WhatsApp’s chief executive, Will Cathcart, went on Twitter to criticize the tool developed by Apple for digging through photos on the iPhone and finding files related to child sexual abuse — what the company names as CSAM. In a series of posts, Cathcart assesses that the company’s measure of scanning all photos for this type of content is “full of problems”.
In his first publication, Will Cathcart gets straight to the point: “people asked if we at WhatsApp are going to adopt this system. The answer is no”. Social networking is known for putting privacy first, not least because the secret to its successful formula is called end-to-end encryption.
While stressing that CSAM materials must be fought, the executive believes Apple’s approach to creating a file reader to identify illegal content is “worrying”.
Apple says iCloud reader maintains privacy
But the iPhone maker claims the process is secure and preserves the private identity of its customers. Apple further warrants that the reader does not store common file information; and the chances of him flagging material incorrectly are “1 in 1 trillion” according to the company.
The CSAM combat scanner works like this: the image is read by the system based on a code bank provided by the US National Center for Missing and Exploited Children, before it is stored in iCloud. The reader looks for the code in the image and compares it with the database to verify that the file contains the common hash with content related to child abuse — its encryption is maintained during the process.
If there is a match with the database, the reader encodes the positive result. Apple says it can’t have access to this result until the iCloud user crosses a threshold — which the company hasn’t set publicly — for hits.
Reader can be used by governments, says CEO of WhatsApp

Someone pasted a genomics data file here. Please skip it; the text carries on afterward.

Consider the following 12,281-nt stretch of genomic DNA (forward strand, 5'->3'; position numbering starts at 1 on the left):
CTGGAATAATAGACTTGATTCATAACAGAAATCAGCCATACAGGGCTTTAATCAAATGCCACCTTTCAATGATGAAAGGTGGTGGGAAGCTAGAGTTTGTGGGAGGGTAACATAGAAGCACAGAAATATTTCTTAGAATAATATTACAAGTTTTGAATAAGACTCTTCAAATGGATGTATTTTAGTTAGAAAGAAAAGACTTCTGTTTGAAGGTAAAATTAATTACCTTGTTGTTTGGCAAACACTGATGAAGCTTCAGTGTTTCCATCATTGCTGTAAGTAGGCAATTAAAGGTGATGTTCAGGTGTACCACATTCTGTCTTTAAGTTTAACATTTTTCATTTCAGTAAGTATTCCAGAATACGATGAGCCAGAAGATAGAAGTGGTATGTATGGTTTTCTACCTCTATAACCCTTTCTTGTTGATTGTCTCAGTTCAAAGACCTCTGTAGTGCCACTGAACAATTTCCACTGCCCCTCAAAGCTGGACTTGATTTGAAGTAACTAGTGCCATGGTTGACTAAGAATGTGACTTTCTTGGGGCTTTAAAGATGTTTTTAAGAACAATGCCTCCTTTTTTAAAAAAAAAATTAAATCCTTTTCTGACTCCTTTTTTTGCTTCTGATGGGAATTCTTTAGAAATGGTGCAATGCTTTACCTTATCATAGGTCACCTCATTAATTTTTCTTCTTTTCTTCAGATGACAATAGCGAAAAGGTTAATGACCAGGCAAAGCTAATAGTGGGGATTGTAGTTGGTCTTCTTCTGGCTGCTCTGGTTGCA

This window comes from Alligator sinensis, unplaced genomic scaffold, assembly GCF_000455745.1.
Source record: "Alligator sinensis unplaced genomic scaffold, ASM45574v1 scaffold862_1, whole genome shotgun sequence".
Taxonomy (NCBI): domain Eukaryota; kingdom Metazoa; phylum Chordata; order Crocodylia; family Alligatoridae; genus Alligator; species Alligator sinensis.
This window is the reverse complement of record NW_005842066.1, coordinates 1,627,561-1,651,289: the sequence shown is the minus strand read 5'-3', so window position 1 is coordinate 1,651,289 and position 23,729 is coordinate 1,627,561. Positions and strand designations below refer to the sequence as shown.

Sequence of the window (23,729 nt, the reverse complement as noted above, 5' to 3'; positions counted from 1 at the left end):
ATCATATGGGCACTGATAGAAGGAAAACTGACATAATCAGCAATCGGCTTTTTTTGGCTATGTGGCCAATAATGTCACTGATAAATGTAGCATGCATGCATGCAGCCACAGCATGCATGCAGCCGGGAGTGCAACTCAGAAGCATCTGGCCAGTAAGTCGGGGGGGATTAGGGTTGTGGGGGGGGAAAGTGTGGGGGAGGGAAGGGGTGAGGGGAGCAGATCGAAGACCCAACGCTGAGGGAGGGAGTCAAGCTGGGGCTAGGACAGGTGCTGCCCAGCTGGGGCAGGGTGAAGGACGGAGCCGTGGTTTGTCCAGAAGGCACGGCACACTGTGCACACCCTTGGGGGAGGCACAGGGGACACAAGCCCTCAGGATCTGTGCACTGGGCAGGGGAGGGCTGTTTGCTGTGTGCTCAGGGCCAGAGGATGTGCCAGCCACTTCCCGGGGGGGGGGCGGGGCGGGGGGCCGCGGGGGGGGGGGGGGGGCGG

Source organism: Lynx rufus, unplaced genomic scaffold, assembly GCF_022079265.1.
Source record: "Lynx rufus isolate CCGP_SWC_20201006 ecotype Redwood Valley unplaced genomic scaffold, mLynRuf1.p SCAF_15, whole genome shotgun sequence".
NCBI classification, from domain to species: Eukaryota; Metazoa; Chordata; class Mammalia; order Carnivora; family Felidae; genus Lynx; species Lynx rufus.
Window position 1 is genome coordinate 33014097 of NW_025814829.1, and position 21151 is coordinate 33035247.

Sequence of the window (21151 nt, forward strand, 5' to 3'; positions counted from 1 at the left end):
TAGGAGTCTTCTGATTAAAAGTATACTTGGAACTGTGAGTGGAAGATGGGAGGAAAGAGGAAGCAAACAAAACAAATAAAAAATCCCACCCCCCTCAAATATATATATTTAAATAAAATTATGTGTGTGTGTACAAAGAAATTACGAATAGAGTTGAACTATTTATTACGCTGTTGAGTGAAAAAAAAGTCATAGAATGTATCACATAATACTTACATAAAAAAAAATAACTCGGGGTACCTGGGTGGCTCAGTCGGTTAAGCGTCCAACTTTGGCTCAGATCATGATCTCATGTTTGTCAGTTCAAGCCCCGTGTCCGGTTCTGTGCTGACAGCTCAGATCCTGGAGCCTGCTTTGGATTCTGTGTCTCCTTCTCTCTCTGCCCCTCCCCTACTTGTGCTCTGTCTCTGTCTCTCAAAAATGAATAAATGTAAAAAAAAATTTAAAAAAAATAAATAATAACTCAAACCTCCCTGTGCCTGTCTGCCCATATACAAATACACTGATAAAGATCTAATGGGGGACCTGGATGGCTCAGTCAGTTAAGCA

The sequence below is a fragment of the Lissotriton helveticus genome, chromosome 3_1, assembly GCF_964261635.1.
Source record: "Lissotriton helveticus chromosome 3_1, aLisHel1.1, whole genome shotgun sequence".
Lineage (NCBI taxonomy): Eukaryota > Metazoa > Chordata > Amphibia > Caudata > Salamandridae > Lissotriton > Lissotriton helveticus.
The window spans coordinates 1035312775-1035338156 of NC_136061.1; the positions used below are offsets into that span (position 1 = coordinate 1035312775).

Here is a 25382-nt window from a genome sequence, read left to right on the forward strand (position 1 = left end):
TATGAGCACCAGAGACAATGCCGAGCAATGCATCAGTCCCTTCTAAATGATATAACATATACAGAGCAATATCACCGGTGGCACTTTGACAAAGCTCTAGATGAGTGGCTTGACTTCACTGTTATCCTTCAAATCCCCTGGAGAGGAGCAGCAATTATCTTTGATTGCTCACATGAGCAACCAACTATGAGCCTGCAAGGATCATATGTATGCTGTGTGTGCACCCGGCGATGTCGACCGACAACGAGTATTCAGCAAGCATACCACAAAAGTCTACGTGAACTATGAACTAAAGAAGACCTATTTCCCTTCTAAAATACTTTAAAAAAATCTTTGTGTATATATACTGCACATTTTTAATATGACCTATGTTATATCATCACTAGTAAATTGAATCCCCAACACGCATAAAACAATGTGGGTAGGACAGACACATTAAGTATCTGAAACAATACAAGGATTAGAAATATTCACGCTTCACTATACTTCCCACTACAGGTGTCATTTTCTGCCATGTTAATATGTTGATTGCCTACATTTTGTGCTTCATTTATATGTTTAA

Carthcart states that, as it is an Apple system, the file reader would have to adjust according to the legislation of each country in which it is implemented:
“This is an operational surveillance system that could easily be used to scan private content to detect anything they themselves or a government wants to control. Countries where iPhones are sold will have different definitions of what is acceptable.”
The WhatsApp executive cites China as an example of a possible improper adjustment of the scan done by Apple. Another issue raised by Cathcart is the vulnerability of the system: recently, backdoors in iPhone apps such as Fotos and iMessage were exploited by the spyware Pegasus, used to monitor the cell phones of journalists, activists and even heads of state.
Cybersecurity expert points out use for “scams”
Johns Hopkins University cybersecurity professor Matthew Green pointed out on Twitter that the scan reading pattern cannot be checked by Apple’s consumer. In other words, no one other than the company itself knows how the images are being read and what the basis for reading files is.
In addition, the expert points out that the hash common to CSAM content can be used to ban someone else by mistake. For example, when using a photo of a politician, code can be included to ban the recipient.
Imagine someone sends you a perfectly harmless political media file that you share with a friend. But that file shares a hash with some known child porn file? pic.twitter.com/YdNVB0xfCA
— Matthew Green (@matthew_d_green) August 5, 2021
“Imagine if someone sends you a picture about harmless politics and you share that picture with a friend? But what if that image has a hash like a known child pornography file?” – @matthew_d_green
Finally, the CEO of WhatsApp points out that Apple should protect users from backdoors that could be exploited by the government. He paraphrased a post made by the company on its official blog in 2016, where it says it will not give in to pressure from governments to use iPhone apps. “Those words were wise at the time and deserve to be considered now,” says Will Cathcart.
With information: Mashable